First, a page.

Contractual Arbitration Clauses and Unconscionability – IL 4th Dist. Case Note

Courts generally favor contractual arbitration clauses. The reason is that they (in theory at least) save litigants’ time and money and also reduce court congestion.

Arbitration provisions appear in varied business settings ranging from franchise agreements and personal services contracts to employment agreements and most everything in between.

Willis v. Captain D’s , 2015 IL App (5th) 140234-U examines an arbitration clause in the employment contract context and whether the clause is expansive enough to cover an employee’s sexual harassment claim involving a co-worker.

There, a plaintiff grocery store cashier signed an employment contract that contained broad arbitration language.  Claiming her co-employee sexually harassed her and the defendant did nothing to stop it, the plaintiff filed multiple state court tort claims without first demanding arbitration. The trial court denied the employer defendant’s motion to compel arbitration finding the plaintiff’s assault and battery claims did not arise out of her employment and were beyond the scope of arbitration.  Defendant appealed.

Held: Reversed

In finding that plaintiff’s claims fell within scope of the arbitration clause, the court announced the key rules that govern arbitrability:

Under the Illinois Uniform Arbitration Act, 710 ILCS 5/1 et seq., parties are bound to arbitrate the issues they agreed to arbitrate;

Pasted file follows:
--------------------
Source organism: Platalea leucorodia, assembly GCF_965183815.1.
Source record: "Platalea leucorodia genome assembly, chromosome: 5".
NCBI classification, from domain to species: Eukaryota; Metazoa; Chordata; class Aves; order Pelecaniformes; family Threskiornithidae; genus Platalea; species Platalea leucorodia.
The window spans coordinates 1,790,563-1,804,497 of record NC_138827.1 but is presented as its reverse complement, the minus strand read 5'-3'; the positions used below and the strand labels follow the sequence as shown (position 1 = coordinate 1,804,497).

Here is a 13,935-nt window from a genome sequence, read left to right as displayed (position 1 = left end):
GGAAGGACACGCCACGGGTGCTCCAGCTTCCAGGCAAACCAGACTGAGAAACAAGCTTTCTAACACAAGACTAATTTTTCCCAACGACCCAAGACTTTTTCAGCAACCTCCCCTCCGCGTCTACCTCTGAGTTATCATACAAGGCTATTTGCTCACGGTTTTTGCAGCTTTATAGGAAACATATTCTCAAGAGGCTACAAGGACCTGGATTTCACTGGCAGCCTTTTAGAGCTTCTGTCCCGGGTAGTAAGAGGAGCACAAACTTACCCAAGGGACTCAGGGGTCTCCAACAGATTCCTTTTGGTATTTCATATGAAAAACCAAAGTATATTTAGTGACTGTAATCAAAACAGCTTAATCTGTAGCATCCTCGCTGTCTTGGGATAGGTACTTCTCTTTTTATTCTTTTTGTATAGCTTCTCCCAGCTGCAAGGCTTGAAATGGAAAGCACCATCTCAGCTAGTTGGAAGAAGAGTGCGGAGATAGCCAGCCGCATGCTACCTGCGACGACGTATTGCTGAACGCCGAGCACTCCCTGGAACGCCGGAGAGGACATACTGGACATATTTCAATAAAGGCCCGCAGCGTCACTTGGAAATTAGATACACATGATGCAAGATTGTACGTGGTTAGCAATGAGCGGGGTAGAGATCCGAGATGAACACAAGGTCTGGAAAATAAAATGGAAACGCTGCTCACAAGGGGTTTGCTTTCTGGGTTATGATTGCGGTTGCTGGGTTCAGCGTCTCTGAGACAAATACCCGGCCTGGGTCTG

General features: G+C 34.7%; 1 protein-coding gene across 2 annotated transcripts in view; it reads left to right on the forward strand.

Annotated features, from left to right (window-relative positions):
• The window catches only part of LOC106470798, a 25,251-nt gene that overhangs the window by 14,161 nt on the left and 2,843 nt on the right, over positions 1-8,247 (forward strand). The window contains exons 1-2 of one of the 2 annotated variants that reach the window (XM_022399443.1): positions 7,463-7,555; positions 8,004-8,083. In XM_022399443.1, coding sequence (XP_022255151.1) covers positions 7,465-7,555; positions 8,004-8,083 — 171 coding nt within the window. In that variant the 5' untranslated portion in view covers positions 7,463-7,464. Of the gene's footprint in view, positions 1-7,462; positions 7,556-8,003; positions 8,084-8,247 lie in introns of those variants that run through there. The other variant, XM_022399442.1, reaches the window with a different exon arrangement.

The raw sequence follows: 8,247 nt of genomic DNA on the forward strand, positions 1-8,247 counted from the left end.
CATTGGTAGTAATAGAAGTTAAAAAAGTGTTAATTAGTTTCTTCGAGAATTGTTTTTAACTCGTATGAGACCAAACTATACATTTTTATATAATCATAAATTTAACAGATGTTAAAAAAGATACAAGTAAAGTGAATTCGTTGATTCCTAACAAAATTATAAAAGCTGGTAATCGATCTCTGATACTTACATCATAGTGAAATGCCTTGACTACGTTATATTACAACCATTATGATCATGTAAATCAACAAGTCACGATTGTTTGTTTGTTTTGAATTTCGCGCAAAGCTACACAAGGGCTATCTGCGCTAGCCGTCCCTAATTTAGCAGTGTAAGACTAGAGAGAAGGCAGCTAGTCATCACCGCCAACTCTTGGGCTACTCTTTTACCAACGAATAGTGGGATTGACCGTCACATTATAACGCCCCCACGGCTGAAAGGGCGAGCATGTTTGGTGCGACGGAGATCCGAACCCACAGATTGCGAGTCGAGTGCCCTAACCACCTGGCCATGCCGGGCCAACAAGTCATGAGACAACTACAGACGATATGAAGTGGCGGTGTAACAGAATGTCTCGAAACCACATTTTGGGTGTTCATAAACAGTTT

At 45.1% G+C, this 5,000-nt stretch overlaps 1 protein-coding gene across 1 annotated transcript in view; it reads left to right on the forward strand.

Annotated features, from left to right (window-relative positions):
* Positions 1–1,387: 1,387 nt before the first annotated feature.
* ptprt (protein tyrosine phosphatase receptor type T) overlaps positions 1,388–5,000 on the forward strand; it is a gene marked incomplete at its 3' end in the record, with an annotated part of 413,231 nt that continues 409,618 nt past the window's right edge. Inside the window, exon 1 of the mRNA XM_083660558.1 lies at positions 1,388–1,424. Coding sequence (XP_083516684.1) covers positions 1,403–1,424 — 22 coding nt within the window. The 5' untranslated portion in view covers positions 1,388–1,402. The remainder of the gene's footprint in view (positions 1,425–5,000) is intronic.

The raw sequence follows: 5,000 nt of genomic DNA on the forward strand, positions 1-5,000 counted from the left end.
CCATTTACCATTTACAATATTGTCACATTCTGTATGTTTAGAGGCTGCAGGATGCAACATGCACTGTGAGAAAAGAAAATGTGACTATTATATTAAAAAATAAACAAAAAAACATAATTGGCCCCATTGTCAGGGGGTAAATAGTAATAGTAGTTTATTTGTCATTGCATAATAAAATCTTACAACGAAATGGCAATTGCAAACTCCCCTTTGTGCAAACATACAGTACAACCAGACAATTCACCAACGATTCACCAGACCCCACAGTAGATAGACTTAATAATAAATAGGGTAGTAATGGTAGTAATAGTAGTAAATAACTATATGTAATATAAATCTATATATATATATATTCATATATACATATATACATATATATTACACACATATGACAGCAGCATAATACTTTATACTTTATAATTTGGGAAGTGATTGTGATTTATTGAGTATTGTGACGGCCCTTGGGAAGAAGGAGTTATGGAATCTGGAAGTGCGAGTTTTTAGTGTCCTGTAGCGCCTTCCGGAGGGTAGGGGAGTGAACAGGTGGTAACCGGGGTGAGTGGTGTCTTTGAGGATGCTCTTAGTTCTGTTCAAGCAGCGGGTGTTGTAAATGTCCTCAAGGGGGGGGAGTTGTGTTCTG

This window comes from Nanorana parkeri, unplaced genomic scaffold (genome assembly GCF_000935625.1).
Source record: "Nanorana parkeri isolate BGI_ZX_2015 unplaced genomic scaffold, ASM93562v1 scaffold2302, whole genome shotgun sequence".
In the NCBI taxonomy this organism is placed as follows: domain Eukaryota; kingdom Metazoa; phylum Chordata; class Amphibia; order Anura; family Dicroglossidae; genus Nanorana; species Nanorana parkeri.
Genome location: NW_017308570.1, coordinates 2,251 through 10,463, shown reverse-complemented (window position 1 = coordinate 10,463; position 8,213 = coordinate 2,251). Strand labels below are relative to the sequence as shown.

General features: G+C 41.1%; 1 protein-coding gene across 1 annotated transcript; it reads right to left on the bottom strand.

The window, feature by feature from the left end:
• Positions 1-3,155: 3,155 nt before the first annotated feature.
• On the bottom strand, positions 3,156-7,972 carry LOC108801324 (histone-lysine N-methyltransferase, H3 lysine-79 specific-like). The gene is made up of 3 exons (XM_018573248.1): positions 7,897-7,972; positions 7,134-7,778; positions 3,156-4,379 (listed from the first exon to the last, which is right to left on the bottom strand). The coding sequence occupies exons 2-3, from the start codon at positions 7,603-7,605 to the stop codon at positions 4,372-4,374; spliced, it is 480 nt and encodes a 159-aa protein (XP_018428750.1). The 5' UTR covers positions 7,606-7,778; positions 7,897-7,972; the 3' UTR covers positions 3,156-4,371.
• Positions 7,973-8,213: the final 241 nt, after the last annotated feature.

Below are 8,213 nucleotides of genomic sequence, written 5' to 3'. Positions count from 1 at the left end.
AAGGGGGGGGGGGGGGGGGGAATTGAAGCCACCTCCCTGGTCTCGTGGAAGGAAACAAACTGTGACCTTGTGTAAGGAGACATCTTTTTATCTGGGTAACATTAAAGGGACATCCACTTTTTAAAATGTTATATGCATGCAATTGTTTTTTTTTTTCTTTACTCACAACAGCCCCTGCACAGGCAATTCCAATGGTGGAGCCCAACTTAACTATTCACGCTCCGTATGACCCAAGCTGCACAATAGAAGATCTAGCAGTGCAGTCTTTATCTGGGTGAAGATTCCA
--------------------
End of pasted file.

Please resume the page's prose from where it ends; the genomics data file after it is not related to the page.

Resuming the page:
– A court (not an arbitrator) decides whether a particular dispute is subject to arbitration;

– The two main arbitrability issues are (1) whether the parties are bound by a given arbitration agreement, and (2) whether an arbitration provision applies to a particular type of controversy;

– Where two parties mutually agree to arbitrate, there is sufficient consideration to bind each side to the arbitration provision;

– Inclusion of the phrase “arising out of” or “related to” in connection with an arbitration agreement denotes broad application of the arbitration agreement;

– An arbitration clause will be deemed procedurally unconscionable where it’s difficult to find, read or understand and where a party didn’t have reasonable opportunity to appreciate the clause;

Substantive unconscionability will negate an arbitration agreement where it’s terms are blatantly skewed in one side’s favor to the exclusion of the weaker contracting party or where arbitrating would impose substantial costs on a party;

– Continued employment after notice of an arbitration agreement is sufficient consideration to enforce the agreement.

(¶¶ 12-32)

Validating the arbitration clause, the court held that it was supported by consideration. It found the employer’s promise to employ the plaintiff and to keep employing her in exchange for plaintiff signing the employment contract was sufficient to bind the plaintiff to the arbitration agreement.

The court also rejected the plaintiff’s unconscionability arguments. On the procedural unconscionability front, the court found that the plaintiff had two separate occasions to review and accept the arbitration agreement (plaintiff was previously hired a few years ago by the same defendant) and the arbitration language conspicuously appeared in all-caps. It wasn’t buried in a maze of fine print.

Substantively, the court found that the plaintiff failed to support her claim that submitting to arbitration was cost-prohibitive – especially since the court filing fee exceeds the contractual arbitration fee.

The court also found that the arbitration agreement encompassed the plaintiff’s claims. While her assault and battery claims were against an individual employee, her remaining claims against the corporate defendant sounded in negligent hiring, retention and supervision. In light of the arbitration clause’s sweeping language, these claims clearly fell within the reach of the arbitration clause.


– The court (not an arbitrator) determines whether a dispute is subject to arbitration;